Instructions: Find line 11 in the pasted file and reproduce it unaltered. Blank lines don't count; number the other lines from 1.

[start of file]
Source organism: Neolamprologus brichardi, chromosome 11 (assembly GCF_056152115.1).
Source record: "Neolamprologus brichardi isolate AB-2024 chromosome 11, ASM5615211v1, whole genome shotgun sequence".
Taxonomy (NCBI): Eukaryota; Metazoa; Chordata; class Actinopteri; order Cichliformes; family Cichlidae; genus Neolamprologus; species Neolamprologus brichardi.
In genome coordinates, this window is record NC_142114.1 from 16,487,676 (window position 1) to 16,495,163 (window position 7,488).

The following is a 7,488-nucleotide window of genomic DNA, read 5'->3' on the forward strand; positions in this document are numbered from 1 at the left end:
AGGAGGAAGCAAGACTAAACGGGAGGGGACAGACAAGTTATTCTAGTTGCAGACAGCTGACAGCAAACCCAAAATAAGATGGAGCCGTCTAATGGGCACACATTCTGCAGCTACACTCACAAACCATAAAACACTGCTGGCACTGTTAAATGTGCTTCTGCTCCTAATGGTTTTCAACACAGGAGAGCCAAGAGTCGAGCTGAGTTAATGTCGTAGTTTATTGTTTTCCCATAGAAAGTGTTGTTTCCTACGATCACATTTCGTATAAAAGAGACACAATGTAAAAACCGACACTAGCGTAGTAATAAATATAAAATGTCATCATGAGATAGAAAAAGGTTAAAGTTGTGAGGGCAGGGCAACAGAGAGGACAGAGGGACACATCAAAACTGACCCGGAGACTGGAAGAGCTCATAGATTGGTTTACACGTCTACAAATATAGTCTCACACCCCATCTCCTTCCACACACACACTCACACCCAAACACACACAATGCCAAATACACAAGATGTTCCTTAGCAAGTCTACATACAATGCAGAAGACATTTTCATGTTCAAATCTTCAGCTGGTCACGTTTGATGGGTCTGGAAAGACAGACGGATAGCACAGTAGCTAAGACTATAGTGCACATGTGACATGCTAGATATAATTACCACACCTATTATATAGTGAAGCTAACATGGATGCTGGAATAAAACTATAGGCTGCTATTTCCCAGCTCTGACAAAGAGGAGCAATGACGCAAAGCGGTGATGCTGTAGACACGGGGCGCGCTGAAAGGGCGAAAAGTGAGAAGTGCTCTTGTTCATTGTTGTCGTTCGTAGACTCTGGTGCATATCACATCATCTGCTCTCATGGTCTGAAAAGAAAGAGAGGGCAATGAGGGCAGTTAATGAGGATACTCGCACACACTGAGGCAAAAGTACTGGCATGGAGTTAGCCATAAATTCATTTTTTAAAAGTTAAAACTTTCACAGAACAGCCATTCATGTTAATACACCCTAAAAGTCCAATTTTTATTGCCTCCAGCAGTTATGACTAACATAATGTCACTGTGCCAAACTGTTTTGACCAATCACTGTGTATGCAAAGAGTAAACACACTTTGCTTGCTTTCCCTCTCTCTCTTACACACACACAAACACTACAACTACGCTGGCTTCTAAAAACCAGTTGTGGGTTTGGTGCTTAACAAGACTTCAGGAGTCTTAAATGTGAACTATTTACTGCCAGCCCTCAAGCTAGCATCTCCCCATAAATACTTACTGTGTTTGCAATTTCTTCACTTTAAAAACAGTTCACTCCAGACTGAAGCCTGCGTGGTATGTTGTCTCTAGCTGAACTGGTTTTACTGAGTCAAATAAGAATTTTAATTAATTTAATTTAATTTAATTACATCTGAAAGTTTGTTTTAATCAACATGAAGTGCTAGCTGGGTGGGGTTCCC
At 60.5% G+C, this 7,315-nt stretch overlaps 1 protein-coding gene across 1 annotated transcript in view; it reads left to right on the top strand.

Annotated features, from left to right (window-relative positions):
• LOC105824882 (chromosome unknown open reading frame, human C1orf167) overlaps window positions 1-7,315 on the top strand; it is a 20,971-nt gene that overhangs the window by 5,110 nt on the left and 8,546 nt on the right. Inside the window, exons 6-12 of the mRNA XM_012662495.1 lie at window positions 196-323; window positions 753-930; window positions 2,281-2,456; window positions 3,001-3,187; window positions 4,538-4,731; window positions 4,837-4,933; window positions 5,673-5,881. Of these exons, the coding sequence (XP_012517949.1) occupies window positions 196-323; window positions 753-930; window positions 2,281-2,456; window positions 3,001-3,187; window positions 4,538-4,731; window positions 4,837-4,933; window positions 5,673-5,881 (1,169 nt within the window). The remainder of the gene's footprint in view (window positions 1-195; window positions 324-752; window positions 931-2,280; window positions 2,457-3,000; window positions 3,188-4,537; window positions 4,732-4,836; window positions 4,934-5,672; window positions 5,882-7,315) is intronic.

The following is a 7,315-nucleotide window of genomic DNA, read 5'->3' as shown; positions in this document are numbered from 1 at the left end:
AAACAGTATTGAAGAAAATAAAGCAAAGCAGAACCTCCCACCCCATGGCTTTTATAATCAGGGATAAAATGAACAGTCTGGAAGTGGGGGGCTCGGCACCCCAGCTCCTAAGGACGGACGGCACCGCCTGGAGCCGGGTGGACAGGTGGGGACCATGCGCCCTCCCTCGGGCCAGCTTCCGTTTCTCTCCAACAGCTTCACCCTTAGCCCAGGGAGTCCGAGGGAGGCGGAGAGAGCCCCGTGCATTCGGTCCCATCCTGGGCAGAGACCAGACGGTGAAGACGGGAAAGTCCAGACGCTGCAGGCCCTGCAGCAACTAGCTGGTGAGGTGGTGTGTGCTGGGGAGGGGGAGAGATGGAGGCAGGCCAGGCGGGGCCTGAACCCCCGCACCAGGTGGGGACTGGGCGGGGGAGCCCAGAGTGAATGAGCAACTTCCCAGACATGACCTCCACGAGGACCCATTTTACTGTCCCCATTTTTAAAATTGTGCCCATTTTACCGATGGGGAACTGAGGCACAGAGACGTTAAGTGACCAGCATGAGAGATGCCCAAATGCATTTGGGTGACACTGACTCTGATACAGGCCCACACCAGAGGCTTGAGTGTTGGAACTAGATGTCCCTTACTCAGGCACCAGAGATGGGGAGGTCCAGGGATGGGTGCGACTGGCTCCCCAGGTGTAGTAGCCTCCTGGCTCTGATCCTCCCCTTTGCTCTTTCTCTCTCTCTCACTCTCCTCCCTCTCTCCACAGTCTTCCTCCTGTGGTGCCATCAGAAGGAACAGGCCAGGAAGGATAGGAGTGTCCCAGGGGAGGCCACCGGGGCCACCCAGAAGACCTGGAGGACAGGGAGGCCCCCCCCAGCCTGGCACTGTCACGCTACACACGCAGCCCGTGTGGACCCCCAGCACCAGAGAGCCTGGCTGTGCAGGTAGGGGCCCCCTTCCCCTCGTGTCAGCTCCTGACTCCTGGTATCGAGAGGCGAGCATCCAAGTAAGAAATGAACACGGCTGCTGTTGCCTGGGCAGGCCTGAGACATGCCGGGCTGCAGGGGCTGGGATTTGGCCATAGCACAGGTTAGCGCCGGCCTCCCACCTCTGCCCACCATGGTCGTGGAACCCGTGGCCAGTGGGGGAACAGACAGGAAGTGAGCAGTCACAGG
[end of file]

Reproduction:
AAACAGTATTGAAGAAAATAAAGCAAAGCAGAACCTCCCACCCCATGGCTTTTATAATCAGGGATAAAATGAACAGTCTGGAAGTGGGGGGCTCGGCACCCCAGCTCCTAAGGACGGACGGCACCGCCTGGAGCCGGGTGGACAGGTGGGGACCATGCGCCCTCCCTCGGGCCAGCTTCCGTTTCTCTCCAACAGCTTCACCCTTAGCCCAGGGAGTCCGAGGGAGGCGGAGAGAGCCCCGTGCATTCGGTCCCATCCTGGGCAGAGACCAGACGGTGAAGACGGGAAAGTCCAGACGCTGCAGGCCCTGCAGCAACTAGCTGGTGAGGTGGTGTGTGCTGGGGAGGGGGAGAGATGGAGGCAGGCCAGGCGGGGCCTGAACCCCCGCACCAGGTGGGGACTGGGCGGGGGAGCCCAGAGTGAATGAGCAACTTCCCAGACATGACCTCCACGAGGACCCATTTTACTGTCCCCATTTTTAAAATTGTGCCCATTTTACCGATGGGGAACTGAGGCACAGAGACGTTAAGTGACCAGCATGAGAGATGCCCAAATGCATTTGGGTGACACTGACTCTGATACAGGCCCACACCAGAGGCTTGAGTGTTGGAACTAGATGTCCCTTACTCAGGCACCAGAGATGGGGAGGTCCAGGGATGGGTGCGACTGGCTCCCCAGGTGTAGTAGCCTCCTGGCTCTGATCCTCCCCTTTGCTCTTTCTCTCTCTCTCACTCTCCTCCCTCTCTCCACAGTCTTCCTCCTGTGGTGCCATCAGAAGGAACAGGCCAGGAAGGATAGGAGTGTCCCAGGGGAGGCCACCGGGGCCACCCAGAAGACCTGGAGGACAGGGAGGCCCCCCCCAGCCTGGCACTGTCACGCTACACACGCAGCCCGTGTGGACCCCCAGCACCAGAGAGCCTGGCTGTGCAGGTAGGGGCCCCCTTCCCCTCGTGTCAGCTCCTGACTCCTGGTATCGAGAGGCGAGCATCCAAGTAAGAAATGAACACGGCTGCTGTTGCCTGGGCAGGCCTGAGACATGCCGGGCTGCAGGGGCTGGGATTTGGCCATAGCACAGGTTAGCGCCGGCCTCCCACCTCTGCCCACCATGGTCGTGGAACCCGTGGCCAGTGGGGGAACAGACAGGAAGTGAGCAGTCACAGG